What will the offense look like?

In a word, icky. Maybe Wisdom can jump on 25 or so pitchers’ mistakes again and possibly there can be 20 each out of Contreras/Schwindel/Happ is everything goes perfectly. But there’s going to still be an awful lot of swing and miss out of all these guys. Then Nico Hoerner, Nick Madrigal and possibly Alfonso Rivas will all be bat-to-ball guys with almost nonexistent power. Maybe singles hitters are the new market ineffiency?

What about bringing guys back?

It wouldn’t be Chicago sports without some mention of guys who aren’t here anymore making a return. So let’s get to it, shall we?

Chafin could be a guy who can come in and bring veteran stability to a bullpen that will be young. But since winning is more fun than losing, I can’t see him wanting to come back.

Kris Bryant will have little to no interest in reclaiming his locker in Wrigley Field. He got dicked around enough by this team, and now he gets to spend the winter being the prettiest one at the dance. Teams will back up their respective Brinks trucks to his door (pending a new CBA of course), and the Cubs can’t/won’t offer him the type of cheddar it will take, and also the promise of instant success. Personally, I don’t know if there has ever been a marriage of player and ballpark that has needed to happen more in my lifetime than that of Kris Bryant and Fenway Park. Let him play 81 games there, and you might see 60 home runs.

Then there’s Anthony Rizzo. Hell, the Cubs could damn near throw a parade for him if he decided to put his old 44 on. At this point, you’ve got Schwindel doing his Roy Hobbs bit at first, but he’s a rookie at 29 instead of 24 for a reason. We just haven’t seen it yet. He clearly has big league pop, but holes in his swing are sure to reveal themselves at some point, as they have with Wisdom. There’s also not a real first base prospect anywhere in the pipeline. But the Cubs would also be paying for a Rizzo who is in decline – his back gets more janky every year, and his slugging has been on the wrong side of .450 the past two years. Now granted, with Universal DH closer to reality, a Rizzo return could also dovetail with a resurgence in some pop as he could DH once or twice a week to give the back a rest. But if he turned down 5/70 (which was about half a Paul Goldschmidt contract), would it be worth the extra money to wish for the Rizzo of old?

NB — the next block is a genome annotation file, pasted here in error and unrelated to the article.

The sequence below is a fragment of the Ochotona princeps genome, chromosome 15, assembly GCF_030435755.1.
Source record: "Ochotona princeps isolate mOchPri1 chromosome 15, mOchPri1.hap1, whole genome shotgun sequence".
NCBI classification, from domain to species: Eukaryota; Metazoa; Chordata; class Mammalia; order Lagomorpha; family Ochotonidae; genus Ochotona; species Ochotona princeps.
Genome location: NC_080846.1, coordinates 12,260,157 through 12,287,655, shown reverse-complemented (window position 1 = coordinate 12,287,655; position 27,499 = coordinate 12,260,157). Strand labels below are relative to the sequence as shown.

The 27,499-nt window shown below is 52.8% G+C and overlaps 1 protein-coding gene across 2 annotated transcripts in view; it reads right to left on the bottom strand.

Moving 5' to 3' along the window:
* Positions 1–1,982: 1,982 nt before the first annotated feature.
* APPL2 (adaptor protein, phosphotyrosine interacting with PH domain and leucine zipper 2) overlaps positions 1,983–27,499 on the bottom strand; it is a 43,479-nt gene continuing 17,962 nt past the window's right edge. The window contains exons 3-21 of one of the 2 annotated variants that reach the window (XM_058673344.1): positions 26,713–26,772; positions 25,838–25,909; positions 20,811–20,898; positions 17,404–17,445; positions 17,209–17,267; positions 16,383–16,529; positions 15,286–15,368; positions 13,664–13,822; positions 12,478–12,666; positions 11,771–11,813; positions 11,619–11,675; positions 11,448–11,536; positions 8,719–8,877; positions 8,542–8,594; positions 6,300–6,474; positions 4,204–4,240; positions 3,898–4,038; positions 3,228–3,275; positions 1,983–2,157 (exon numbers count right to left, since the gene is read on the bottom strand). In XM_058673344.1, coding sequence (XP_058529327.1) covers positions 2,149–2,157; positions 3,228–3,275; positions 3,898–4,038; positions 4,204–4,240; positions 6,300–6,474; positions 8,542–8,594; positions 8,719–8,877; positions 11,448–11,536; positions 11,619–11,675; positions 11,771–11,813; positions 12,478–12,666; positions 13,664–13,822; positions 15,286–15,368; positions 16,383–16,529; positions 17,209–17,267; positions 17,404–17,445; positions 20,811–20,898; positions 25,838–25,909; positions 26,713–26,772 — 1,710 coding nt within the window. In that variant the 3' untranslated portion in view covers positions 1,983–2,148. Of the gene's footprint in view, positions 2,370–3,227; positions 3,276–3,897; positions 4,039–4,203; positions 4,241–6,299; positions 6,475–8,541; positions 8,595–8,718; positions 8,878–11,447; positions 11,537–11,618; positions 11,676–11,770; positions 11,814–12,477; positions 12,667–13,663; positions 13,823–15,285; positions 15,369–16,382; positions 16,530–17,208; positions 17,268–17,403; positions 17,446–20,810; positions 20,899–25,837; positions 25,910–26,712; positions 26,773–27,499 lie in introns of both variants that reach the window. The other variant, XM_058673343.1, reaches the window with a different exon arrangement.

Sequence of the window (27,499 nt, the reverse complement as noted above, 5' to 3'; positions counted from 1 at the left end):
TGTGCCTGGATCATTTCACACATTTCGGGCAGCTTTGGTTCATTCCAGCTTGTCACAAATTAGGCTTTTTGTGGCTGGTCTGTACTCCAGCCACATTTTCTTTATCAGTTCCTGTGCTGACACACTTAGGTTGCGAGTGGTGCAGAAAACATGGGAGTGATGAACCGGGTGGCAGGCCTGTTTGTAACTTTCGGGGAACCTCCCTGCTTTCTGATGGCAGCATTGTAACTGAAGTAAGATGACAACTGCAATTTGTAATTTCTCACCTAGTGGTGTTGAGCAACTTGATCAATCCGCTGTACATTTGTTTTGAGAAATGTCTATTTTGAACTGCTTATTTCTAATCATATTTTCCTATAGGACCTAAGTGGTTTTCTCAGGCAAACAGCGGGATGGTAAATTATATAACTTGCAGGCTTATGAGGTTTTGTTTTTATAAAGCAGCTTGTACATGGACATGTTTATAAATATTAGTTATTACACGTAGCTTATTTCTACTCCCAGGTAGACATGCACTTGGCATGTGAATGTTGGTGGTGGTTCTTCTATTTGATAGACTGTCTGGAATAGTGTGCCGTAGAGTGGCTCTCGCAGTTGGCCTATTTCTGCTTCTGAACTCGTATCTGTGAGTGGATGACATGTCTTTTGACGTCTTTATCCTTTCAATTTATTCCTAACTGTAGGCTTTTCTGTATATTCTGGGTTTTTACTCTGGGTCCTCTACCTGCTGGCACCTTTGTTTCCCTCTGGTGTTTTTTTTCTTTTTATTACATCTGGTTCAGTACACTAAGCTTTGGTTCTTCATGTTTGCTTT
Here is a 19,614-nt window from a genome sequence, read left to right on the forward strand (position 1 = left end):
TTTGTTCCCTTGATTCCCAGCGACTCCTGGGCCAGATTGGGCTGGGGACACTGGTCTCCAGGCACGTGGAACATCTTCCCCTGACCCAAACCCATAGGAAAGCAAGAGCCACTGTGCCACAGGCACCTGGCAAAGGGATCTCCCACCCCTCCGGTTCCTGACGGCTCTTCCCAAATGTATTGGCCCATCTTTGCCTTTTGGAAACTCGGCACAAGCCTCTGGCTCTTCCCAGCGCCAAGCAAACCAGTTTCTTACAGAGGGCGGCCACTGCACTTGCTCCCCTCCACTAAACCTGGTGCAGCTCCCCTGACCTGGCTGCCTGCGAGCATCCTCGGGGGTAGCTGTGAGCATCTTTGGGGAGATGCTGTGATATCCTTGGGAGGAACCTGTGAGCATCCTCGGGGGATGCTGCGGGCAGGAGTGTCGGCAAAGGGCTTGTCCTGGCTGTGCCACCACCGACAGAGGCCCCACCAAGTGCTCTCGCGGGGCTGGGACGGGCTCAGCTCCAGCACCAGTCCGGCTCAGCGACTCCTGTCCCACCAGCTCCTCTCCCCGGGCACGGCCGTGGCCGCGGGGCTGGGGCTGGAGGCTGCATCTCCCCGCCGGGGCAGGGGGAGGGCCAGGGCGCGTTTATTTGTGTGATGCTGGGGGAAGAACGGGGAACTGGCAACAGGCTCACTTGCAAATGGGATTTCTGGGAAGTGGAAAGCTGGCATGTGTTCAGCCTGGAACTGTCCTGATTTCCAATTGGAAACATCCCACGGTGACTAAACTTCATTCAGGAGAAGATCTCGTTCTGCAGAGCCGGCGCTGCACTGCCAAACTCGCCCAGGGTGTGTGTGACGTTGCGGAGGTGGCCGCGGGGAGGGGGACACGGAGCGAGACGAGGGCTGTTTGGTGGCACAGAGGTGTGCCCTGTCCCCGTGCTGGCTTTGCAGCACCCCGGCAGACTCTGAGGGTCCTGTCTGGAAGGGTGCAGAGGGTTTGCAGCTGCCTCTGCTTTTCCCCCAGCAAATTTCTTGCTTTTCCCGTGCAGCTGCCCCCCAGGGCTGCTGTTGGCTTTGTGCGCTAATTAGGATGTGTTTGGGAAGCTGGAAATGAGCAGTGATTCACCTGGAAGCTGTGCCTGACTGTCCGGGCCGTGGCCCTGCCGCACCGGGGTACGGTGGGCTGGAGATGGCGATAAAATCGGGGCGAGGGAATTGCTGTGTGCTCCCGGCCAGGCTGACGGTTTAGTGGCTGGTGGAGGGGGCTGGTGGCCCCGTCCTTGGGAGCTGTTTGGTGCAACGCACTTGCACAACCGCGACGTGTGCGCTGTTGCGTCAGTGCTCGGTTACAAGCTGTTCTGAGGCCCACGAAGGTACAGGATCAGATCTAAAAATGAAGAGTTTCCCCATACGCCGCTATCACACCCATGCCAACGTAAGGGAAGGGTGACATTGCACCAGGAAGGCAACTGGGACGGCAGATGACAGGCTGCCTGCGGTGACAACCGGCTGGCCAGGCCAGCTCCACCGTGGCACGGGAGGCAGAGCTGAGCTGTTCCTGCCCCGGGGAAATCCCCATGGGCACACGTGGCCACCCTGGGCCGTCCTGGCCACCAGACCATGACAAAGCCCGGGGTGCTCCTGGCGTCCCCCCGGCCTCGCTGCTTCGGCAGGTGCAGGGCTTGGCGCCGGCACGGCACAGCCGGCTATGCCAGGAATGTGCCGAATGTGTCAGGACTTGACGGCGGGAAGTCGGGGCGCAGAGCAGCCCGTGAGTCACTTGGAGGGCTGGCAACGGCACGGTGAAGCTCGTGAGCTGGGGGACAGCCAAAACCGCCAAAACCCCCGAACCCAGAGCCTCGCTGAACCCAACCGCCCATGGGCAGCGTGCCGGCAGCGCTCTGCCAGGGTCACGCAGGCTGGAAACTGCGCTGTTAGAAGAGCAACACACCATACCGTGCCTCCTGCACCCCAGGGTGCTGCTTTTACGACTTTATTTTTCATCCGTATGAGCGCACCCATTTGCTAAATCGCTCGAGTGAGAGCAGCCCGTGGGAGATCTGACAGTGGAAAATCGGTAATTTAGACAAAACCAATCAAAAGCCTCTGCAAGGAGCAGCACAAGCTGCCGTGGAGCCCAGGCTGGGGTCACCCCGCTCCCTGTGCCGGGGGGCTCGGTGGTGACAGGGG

Which brings us, last but not least, to Javier Baez. Unfortunately for El Mago, the COVID-19 pandemic is why he’s here at all. The Cubs were working with Baez on an extension during spring training in 2020 before everything shut down, and MLB’s economic calculus (or at least the Ricketts’ justification for not signing anybody) changed. So now he’s in a free agent shortstop class that includes Marcus Semien, Trevor Story, Carlos Correa and Corey Seager. He’ll probably wind up getting something similar to Brandon Crawford’s $16MM/per, and the Cubs can at least spring for that to put some asses in seats next season and beyond. The Cubs are hip-deep in shortstop prospects, but none of them are within 3 years of the bigs. So you might as well bring Javy back for a few years and let him do his thing. At least everyone here knows what they’re getting with him – lots of ugly Ks along with some amazing moments in the field and on the basepaths, and a bat capable of delivering 30 home runs. So why not?

But if they were only going to splurge for one bat (and again, they’re going to be terrible in 2022 regardless, so why bother?) that one bat should be erstwhile Cub Nick Castellanos. All the man does is hit, and you can always slot him in as DH in parks with more spacious outfields. As for the cons, all the things about money and contending that I sad about Bryant apply here as well.

Anyway, that’s what I think. Let’s see how wrong I am.